TV image via Shutterstock.com

 

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The Single-Sex Education Debate: Sorting Through The Issues For Parents

Friday, October 7th, 2011

The pros and cons of single-sex education have received intensive coverage of late. That said, many parents might still feel confused about the issues and the bottom line. So I decided to get guidance from an expert to help me determine the take-home messages for parents.

I spoke at length with Dr. Rosemary Salomone, who is the Kenneth Wang Professor of Law at St. John’s University. She has written many influential books on education – including her award winning “Same, Different, Equal: Rethinking Single-Sex Schooling”  – and is a leading expert on single-sex education and so recognized in educational, legal, and government circles. Here are some of the issues I raised with her, and my take-away messages based on our conversation. 

Are there definitive studies that demonstrate that single-sex education is either good or bad for kids?

No. There are a number of imperfect studies that gather data that either partially support or refute some of the claims made for or against single-sex education.

So what should a parent think when they read extreme claims (either pro or con single-sex education)?

Keep in mind that many times people grab certain studies to support their claims without giving a balanced picture of the evidence to date (including the evidence that does not support their claims). It’s a mixed bag and we can’t expect the imperfect science that exists to resolve the issues right now.

What exactly are the issues?

Many of the discussions right now focus on the legality of offering single-sex education as an option (it has to be voluntary) within a public school system (private or independent schools can do what they want). In order for the law to support this, there needs to be “persuasive justification” that it is accomplishing something beneficial. That’s what people are debating. Many arguments supporting single-sex education rely on contentions that girls and boys have very different brains and learn very differently. In general, these are not well supported scientifically and are very simplistic (the fact is many girls and boys learn in essentially the same way). That said, many people who are opposed to single-sex education only look at very narrow indicators of success such as test scores. It is important to examine if, for example, single-sex education leads to other important achievements, such as more girls taking advanced math and science classes, or more boys studying foreign languages.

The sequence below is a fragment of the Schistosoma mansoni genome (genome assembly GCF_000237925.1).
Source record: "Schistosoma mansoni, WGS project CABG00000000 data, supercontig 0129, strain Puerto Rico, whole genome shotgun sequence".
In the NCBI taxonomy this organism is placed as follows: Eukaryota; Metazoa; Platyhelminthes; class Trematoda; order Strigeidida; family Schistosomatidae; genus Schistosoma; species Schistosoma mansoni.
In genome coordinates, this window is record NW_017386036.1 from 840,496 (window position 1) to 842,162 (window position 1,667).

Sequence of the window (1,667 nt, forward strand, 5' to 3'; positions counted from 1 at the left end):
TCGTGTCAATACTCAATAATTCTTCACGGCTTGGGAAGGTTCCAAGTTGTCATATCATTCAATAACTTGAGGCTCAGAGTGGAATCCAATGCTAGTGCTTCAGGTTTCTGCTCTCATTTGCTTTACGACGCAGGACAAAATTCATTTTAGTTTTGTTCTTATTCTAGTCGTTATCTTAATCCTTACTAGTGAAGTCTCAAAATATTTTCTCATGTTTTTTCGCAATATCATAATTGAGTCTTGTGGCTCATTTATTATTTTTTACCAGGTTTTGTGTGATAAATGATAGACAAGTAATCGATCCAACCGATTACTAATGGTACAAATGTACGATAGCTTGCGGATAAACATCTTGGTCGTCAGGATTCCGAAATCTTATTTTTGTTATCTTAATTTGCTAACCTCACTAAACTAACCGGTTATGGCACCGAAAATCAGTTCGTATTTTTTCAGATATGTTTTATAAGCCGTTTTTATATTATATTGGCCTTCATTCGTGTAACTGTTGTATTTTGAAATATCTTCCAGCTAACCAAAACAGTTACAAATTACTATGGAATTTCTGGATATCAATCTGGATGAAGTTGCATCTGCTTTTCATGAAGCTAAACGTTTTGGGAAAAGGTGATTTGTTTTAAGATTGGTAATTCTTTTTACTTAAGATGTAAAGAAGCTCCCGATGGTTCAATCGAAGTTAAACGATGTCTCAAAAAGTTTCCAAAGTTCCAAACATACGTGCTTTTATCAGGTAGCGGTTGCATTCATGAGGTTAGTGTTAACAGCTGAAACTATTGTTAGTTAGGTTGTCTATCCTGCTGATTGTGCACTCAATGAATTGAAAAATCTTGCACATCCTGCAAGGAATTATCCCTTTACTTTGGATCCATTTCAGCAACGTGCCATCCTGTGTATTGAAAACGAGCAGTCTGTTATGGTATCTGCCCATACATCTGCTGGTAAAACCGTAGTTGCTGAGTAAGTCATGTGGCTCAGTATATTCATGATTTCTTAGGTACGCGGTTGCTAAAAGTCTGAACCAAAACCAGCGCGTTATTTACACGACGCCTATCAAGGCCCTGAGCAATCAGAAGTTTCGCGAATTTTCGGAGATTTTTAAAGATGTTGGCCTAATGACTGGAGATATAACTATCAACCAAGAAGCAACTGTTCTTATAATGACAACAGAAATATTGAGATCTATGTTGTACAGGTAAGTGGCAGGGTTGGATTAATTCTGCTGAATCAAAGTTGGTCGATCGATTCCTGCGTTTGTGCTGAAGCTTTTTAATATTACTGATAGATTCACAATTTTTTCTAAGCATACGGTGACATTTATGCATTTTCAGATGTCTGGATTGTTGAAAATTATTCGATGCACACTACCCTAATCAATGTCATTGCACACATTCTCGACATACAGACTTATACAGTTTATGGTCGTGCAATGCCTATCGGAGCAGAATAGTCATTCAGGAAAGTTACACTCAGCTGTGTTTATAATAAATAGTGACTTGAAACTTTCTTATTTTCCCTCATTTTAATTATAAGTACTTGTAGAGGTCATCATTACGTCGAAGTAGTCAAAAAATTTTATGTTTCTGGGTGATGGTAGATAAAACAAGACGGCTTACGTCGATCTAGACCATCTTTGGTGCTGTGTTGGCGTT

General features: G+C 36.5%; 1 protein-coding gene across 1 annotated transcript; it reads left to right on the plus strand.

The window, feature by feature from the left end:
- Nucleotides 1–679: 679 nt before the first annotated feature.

How should parents sort through these issues if they are considering a single-sex school (not just classes) for their child? 

Many of the single-sex schools provide the same benefit as any good school: smaller classes and a positive culture for learning. Are these unique advantages to single-sex schools? Probably not. Are they advantages nonetheless? Many times yes.

If you are considering single-sex education for your child, evaluate the factors you would always consider if you have a choice. What’s the philosophy of the school? What is the size of the classroom? What does the curriculum look like? How do kids do in the school? What is less relevant is the extreme rhetoric about why single-sex education is beneficial (the unsubstantiated notion that boys and girls have profoundly different learning styles) or not beneficial (the unsupported notion that it promotes gender stereotyping). These are complex issues that have not received sufficiently rigorous scientific examination to lead to a conclusion one way or the other.

So given that there are pragmatic pros and cons to any school choice (and you can always find someone who either loved or hated single-sex schools, just as is the case for coed schools), the ultimate bottom line right now is to forget all the stuff being debated and ask yourself the real question: What seems to be the best school for my child right now? And use all of your tools as a parent to answer that question for yourself.